Accurately Monitoring Interfacial Tension of Transformer Oil Quality

By Greg Wills, 4 minutes to read
Industry: Technology: Material:

How the Attension Sigma 702ET Quickly and Easily Monitors the Interfacial Tension and Quality of Transformer Oil

Transformers account for nearly 60% of the cost of high voltage substations [1], and the time to repair some transformers is over one year [2]. Given the long downtime for repairs, t is imperative to accurately monitor the health of the transformer. Over time, transformer insulator oil degrades due to mechanical, electrical, and chemical stresses, and its quality is an excellent indicator of a transformer’s condition [3]. For years, measuring the interfacial tension (IFT) between the transformer oil and water according to the ASTM D971 standard [4] has been effectively used to monitor oil and transformer health. This is made easier with the Attension Sigma 702ET Transformer Oil Analyzer, the only tensiometer on the market dedicated to the quality control of transformer oils.

In September 2018, a new transformer quality control standard based on IFT measurements was released, IEC 62961 [5], and it will likely replace the previous ASTM standard. The new IEC standard is more convenient and practical than the ASTM standard. All new Attension Sigma 702ET tensiometers are designed to perform IFT measurements according to both ASTM D971 and IEC 62961, and older instruments can have their software updated remotely to add IEC 62961 capability.

Interfacial tension and oil quality

At the interface formed between two immiscible liquids, the molecular cohesive and adhesive forces cause a “film” to form which is analogous to an elastic sheet with an associated tension force. This property is called the interfacial tension (IFT) and it is very sensitive to impurities in either liquid. As transformer oil degrades over time or as contaminants are introduced, the IFT between it and pure water will drop, thus indicating deteriorating health of the transformer. In fact, IFT measurements are an excellent way to test the quality of many commercially relevant liquids such as jet fuels [6].

How is IEC 62961 an improvement over ASTM D971?

The IEC 62961 standard makes improvements in testing transformer oil IFT in four key areas:

The time to measure IFT after forming the oil-water interface is longer

The ASTM standard requires the IFT to be measured within 60 s of forming the interface, while the IEC standard changes this time to 180 +/- 30 s. IFT is dynamic as impurities adsorb to the interface over time. Generally, IFT changes fastest immediately after forming the interface and gradually reaches an equilibrium. Waiting longer to make the measurement when the IFT is less dynamic decreases variability in the measurements.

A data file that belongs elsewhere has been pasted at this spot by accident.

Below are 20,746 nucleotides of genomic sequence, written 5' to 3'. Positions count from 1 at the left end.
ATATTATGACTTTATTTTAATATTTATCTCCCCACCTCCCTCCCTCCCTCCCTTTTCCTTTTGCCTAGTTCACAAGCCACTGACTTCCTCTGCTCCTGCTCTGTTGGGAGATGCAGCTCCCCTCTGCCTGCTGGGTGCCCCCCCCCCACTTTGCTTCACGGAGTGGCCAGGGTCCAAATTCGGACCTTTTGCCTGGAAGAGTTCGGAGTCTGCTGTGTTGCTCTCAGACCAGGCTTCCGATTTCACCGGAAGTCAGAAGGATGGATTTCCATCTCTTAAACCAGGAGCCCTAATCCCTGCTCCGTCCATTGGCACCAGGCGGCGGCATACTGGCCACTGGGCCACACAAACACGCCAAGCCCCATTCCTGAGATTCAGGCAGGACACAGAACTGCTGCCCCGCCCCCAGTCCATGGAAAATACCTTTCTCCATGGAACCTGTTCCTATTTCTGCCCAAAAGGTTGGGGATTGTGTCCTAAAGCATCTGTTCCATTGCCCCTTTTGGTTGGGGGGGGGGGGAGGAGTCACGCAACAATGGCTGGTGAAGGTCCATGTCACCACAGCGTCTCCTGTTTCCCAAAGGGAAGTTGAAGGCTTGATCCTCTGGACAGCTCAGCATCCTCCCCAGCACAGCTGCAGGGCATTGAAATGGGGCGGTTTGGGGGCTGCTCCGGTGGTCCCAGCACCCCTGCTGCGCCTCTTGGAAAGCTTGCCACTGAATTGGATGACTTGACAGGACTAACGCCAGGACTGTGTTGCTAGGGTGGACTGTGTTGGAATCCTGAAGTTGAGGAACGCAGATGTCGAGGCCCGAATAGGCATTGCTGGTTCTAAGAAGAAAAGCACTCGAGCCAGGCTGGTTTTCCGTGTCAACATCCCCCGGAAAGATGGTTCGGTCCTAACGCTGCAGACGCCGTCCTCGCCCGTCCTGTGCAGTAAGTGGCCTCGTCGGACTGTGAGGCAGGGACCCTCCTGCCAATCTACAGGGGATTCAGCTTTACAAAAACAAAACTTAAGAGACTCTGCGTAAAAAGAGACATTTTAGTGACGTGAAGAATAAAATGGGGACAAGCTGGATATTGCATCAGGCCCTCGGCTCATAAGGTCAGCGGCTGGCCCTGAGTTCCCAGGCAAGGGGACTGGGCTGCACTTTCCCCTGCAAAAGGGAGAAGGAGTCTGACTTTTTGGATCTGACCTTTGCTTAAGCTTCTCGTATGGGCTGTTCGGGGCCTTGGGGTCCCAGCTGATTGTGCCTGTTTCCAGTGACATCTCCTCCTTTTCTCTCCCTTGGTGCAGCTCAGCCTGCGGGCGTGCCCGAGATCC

The acceptable water surface tension is less strict

In the ASTM standard, the surface tension of the water with air must be between 71-73 mN/m. Since water is easily affected by impurities, this required strict cleanliness and very pure water. The IEC standard calls for water surface tension to be between 70-73 mN/m which is easier to achieve. Additionally, the IEC standard does not require that water surface tension is measured before each transformer oil test, instead of requiring only a daily verification.

Automated testing equipment is encouraged

The Du Nouy ring method is sensitive to the speed and smoothness with which it is lifted through the interface. Using the automated Sigma 702ET removes any bias in the measurement caused by human operation and allows for multiple measurements to be done in sequence.

Instructions for cleaning the materials is clarified

Since the IFT measurement is a measurement of impurities in the transformer oil, it is important to have a properly cleaned system. The IEC standard provides clear instructions for cleaning the vessel and Du Nouy ring.


  • [1] A. Jahromi, R. Piercy, S. Cress, J. Service, W. Fan. An approach to power transformer assest management using health index. IEEE Electrical Insulation Magazine 25 (2009) 20-34.
  • [2] M. Wang, A.J. Vandermaar, K.D. Srivastave. Review of condition assessment of power transformers in service. IEEE Electrical Insulation Magazine 18 (2002) 12-25.
  • [3] M.M. Islam, G. Lee, S.N. Hettiwatte. A review of condition monitoring technique and diagnostic tests for lifetime estimation of power transformers.  Electrical Engineering 100 (2018) 581-605.
  • [4] ASTM, “Standard Test Method for Interfacial Tension of Oil Against Water by the Ring Method,” D971 – 12, 2012.
  • [5] IEC, “Insulating liquids – Test methods for the determination of interfacial tension of insulating liquids – Determination with the ring method,” 62961:2018, 2018.
  • [6] W.F. Taylor. Coordinating Support of Fuels and Lubricant Research and Development (R&D) 2, Delivery Order 0001: Water Separation Methods Study (No. TR-632). Coordinating Research Council Inc., Alpharetta, GA. 2004.